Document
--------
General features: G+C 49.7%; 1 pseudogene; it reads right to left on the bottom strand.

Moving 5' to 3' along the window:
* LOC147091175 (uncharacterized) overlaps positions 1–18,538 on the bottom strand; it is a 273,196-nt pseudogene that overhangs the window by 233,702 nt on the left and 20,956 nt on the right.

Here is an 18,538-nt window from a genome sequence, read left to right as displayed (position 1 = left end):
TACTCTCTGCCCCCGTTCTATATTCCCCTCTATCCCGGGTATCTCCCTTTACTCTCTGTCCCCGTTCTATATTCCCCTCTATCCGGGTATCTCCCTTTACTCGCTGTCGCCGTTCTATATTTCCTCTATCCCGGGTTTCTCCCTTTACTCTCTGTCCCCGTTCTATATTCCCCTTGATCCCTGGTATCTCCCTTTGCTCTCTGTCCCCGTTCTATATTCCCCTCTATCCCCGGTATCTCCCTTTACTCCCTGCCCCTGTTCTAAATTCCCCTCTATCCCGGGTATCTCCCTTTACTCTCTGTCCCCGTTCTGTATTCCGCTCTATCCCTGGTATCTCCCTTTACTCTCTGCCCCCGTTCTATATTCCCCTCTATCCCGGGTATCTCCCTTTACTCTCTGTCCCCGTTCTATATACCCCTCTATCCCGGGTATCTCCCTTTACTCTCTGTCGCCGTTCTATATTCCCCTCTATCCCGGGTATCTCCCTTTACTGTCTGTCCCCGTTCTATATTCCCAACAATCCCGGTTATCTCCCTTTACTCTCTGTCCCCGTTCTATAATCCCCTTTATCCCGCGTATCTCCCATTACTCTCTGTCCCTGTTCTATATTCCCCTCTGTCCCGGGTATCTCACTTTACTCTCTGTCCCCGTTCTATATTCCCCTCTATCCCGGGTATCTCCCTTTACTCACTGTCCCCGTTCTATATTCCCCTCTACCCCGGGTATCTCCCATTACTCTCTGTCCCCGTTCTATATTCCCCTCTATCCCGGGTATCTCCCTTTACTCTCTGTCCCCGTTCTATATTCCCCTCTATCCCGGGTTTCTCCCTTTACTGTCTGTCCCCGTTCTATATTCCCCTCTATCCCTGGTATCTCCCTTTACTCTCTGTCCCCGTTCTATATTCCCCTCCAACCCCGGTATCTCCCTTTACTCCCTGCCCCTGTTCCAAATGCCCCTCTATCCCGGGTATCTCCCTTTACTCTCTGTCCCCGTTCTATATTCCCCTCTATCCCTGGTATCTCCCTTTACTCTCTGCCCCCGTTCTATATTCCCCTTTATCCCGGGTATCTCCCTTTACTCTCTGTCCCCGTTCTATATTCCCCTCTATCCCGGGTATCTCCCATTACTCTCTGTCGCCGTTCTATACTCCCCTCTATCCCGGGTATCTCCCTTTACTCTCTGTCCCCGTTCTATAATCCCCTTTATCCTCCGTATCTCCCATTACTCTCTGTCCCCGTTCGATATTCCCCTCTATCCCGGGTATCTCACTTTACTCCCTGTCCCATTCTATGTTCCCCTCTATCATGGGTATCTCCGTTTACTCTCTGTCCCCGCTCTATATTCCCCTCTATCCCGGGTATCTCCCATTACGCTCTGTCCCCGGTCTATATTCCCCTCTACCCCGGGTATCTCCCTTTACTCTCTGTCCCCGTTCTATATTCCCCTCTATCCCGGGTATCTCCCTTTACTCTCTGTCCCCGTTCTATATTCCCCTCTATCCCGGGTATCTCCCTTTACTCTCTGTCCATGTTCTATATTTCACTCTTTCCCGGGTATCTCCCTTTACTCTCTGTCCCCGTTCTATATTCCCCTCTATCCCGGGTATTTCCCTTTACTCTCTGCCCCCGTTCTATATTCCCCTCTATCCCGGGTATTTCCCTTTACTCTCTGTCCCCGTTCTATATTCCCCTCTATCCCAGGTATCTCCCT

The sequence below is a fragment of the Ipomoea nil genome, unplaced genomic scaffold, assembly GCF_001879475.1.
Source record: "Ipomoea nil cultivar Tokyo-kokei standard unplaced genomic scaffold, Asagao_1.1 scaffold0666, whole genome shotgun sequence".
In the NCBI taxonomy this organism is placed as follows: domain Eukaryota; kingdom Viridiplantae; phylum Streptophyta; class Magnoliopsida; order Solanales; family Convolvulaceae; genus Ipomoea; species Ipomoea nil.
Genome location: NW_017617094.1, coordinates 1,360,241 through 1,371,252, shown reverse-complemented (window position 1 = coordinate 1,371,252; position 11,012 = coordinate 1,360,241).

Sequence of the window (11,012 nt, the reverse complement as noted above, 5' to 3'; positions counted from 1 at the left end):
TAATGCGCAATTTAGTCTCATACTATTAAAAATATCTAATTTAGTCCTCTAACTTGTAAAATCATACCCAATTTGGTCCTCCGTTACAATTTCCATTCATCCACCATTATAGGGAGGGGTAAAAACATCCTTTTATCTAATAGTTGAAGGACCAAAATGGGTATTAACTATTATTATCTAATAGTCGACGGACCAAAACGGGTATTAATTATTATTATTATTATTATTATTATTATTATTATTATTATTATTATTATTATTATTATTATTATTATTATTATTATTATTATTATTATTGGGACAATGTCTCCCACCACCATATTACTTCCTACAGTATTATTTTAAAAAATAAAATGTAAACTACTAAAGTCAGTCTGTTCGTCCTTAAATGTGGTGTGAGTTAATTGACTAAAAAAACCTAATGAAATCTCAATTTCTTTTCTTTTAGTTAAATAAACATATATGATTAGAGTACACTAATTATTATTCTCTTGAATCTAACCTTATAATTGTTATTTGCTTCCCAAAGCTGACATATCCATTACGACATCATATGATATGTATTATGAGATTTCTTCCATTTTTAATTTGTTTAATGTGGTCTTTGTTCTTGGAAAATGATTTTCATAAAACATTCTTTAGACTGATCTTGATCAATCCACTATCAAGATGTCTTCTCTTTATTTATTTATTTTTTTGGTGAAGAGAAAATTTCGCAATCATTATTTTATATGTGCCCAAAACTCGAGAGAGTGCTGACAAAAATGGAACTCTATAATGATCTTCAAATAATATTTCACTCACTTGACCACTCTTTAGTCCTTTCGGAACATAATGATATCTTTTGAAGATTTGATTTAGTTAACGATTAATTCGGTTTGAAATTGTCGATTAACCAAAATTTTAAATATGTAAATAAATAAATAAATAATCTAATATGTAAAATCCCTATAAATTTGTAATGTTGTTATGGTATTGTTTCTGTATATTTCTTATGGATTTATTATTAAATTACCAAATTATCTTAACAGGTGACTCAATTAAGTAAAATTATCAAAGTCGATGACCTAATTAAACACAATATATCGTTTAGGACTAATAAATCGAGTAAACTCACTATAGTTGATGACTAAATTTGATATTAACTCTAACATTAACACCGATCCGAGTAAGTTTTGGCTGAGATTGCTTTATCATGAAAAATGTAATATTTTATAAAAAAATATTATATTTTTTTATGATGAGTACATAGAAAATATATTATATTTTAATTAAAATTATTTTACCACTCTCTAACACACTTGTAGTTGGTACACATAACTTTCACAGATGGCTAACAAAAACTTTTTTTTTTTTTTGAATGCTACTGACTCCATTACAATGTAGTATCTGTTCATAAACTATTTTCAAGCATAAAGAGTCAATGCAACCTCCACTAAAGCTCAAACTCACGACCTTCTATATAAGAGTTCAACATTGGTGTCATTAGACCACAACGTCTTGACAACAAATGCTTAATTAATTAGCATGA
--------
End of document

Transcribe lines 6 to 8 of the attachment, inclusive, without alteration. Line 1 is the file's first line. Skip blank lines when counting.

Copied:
The sequence below is a fragment of the Ipomoea nil genome, unplaced genomic scaffold, assembly GCF_001879475.1.
Source record: "Ipomoea nil cultivar Tokyo-kokei standard unplaced genomic scaffold, Asagao_1.1 scaffold0666, whole genome shotgun sequence".
In the NCBI taxonomy this organism is placed as follows: domain Eukaryota; kingdom Viridiplantae; phylum Streptophyta; class Magnoliopsida; order Solanales; family Convolvulaceae; genus Ipomoea; species Ipomoea nil.